We know and love her for Parks and Recreation’s iconic Leslie Knope, and for her run as one of the leading stars of Saturday Night Live, but to a generation of Pixar lovers she’s the voice of Joy in Inside Out.

Amy Poehler recently visited Australia for a talk at the Sydney Opera House to promote her latest film Inside Out 2 – a funny, engaging sequel in which lead character Riley becomes a teenager. Broadsheet saw 30 minutes of the new animation. We sat down with Poehler shortly afterwards to hear what we can expect from the rest of the sequel when it’s released on June 13.

Hi Amy! How does the sequel progress the story from the first film?
There’s a lot of shades of Joy that we see in this film because she’s a little flabbergasted by the fact that Riley doesn’t need her as much, and it kind of mirrors what happens as a parent, when your child starts to grow up and they start to separate from you a little bit and you realise, “Wow, they are their own person, and friends are very important to them.”

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And in the first one she was moving; in the second one she has this friendship group that’s having a little bit of a crisis. That is really important when you’re 13, where you don’t know where you fit in – what’s the group going to be? Are you going to split up? Who are you going to be friends with? So the stakes are pretty high. She’s in this hockey camp and she really wants to play for the good team but she doesn’t want to leave her other friends behind. So that’s why I love Pixar: they take these small human moments and they feel really dramatic and high stakes – and they are! No matter the age, how do you be a good friend? How do you be a good person?

Inside Out came out in 2015. It feels like its audience has grown up a lot. And Inside Out 2 speaks to that older audience.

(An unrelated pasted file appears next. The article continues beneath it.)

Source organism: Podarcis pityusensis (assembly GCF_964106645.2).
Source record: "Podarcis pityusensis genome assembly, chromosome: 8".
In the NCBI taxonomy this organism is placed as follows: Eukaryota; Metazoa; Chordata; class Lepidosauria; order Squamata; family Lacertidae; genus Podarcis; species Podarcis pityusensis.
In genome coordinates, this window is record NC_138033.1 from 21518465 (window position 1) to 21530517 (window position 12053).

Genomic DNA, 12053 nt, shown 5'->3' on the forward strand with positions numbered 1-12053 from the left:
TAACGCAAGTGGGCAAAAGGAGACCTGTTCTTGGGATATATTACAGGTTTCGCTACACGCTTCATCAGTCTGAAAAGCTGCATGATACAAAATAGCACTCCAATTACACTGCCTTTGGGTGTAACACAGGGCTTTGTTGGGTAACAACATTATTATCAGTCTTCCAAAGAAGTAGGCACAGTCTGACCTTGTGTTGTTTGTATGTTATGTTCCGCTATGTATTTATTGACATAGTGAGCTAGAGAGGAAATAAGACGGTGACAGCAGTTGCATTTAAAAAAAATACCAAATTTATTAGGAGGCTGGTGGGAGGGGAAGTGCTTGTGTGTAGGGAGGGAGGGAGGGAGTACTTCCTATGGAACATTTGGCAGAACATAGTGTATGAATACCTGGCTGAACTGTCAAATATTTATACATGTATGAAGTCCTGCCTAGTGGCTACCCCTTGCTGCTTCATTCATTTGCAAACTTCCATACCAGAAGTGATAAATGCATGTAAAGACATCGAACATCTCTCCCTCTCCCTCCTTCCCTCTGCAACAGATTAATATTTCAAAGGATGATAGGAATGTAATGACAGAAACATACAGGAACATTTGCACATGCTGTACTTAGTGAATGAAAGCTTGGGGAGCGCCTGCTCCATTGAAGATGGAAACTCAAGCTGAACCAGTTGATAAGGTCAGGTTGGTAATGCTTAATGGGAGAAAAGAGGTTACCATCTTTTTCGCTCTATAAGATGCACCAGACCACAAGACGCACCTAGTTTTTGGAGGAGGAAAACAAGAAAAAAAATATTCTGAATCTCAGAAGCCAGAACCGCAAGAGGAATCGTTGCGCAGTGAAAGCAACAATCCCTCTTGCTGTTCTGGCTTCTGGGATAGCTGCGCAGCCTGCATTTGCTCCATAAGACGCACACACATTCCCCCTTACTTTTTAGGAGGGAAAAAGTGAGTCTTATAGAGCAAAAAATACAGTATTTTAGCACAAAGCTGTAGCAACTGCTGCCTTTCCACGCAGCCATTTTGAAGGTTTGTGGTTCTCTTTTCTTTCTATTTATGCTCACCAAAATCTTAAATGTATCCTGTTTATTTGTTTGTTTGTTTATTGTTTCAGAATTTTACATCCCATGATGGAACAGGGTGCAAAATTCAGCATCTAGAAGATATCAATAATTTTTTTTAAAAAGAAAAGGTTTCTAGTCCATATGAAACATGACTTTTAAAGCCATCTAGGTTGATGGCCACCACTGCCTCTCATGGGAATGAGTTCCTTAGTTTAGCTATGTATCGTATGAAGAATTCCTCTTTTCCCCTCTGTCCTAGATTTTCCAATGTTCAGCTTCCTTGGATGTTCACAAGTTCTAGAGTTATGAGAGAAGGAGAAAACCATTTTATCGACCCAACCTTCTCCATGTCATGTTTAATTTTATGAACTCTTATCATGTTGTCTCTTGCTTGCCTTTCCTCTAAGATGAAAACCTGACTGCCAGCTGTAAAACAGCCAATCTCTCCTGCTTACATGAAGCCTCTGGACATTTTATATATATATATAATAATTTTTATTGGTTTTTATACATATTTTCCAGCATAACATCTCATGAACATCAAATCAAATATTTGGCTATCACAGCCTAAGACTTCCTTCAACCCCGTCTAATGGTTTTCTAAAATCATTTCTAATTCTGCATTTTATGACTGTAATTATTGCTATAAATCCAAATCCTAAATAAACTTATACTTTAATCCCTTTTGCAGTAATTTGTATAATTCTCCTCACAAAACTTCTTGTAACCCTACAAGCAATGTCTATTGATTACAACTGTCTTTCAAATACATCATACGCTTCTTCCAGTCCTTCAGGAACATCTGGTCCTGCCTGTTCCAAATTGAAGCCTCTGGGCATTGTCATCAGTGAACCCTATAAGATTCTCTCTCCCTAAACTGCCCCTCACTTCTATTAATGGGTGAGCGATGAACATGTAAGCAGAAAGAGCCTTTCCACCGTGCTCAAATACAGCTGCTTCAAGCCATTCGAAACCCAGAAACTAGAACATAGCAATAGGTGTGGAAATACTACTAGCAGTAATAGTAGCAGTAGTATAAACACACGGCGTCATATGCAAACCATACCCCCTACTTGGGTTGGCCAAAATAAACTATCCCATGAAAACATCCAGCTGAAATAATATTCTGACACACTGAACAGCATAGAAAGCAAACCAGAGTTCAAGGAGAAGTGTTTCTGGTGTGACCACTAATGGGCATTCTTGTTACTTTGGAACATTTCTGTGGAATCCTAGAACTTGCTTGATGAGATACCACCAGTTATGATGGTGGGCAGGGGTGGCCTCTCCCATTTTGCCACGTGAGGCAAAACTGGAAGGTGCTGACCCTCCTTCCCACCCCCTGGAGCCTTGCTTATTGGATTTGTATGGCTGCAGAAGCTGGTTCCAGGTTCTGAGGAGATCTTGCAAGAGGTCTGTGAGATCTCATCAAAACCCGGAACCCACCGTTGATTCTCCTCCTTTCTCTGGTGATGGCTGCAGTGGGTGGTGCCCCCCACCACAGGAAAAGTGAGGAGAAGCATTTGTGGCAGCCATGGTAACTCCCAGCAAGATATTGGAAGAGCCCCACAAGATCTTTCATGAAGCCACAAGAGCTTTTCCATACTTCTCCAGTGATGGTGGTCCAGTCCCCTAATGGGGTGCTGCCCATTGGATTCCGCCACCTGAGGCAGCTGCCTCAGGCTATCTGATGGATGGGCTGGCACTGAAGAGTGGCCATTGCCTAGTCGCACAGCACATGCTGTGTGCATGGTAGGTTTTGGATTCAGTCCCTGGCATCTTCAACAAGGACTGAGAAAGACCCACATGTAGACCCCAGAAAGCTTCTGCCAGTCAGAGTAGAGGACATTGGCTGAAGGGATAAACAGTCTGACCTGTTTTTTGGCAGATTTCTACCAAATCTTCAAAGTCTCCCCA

It’s been really sweet, I’ve met people that have said, “Oh I watched the first one when I was young, and I can’t wait to watch the second one.” And they’re 15, so I want to say, “Well you’re still young to me.”

Riley goes on a journey in the film, but what does Joy go through? How has her character changed?
I think one of the scariest things about being a parent is letting your kid be themselves and fail and watching them make choices and be hurt and be sad, and all that stuff. And if the first film was that sadness is a part of life and we should allow ourselves to sit in it, the second film is that some complicated emotions like embarrassment, anxiety and envy are going to come into your life, and they’re okay. They’re going to exist but you just can’t let them take over the show, they’ll stop you from leaving room for joy. So in the second one, Joy has to let Riley grow up.

Toxic positivity is a bit of a theme. Does Joy learn something about that too?
Yeah, there’s a really funny line where Joy just keeps telling everyone to relax and get over it and stop worrying – and there’s nothing worse than someone telling you, “Don’t worry about it.” That’s the meanest thing you can say to someone.

So she does that a lot: she says, “Don’t worry about it, don’t worry about it”, and then she realises that not only is it not helpful but it actually negates somebody’s actual experience – and this movie is the opposite of gaslighting. It’s coming out at the perfect time, because everybody feels anxious and unsure about a lot of things that have happened over the past decade. And Pixar has heard you. They’re listening.

Why don’t any of the emotions in the film have an Australian accent?
I would never do an Australian accent. I come from a place in the US called Boston. We have suffered through the worst Boston accents done in film, television and in person. I would never do that to you. I mean, I know my limitations and I cannot do a good Australian accent.

I have heard that there’s a trick to an Australian accent: you say the words “rise up lights” quickly, it sounds like “razor blades” with an Australian accent. So let me try it: “rise up lights”.

Oh wow, that’s like a deep Queensland accent.
See I didn’t even know there was a Queensland accent. But that’s as far as I’ll go because I don’t want to insult – or be too good, and make other people feel bad.

Inside Out 2 is in cinemas from June 13.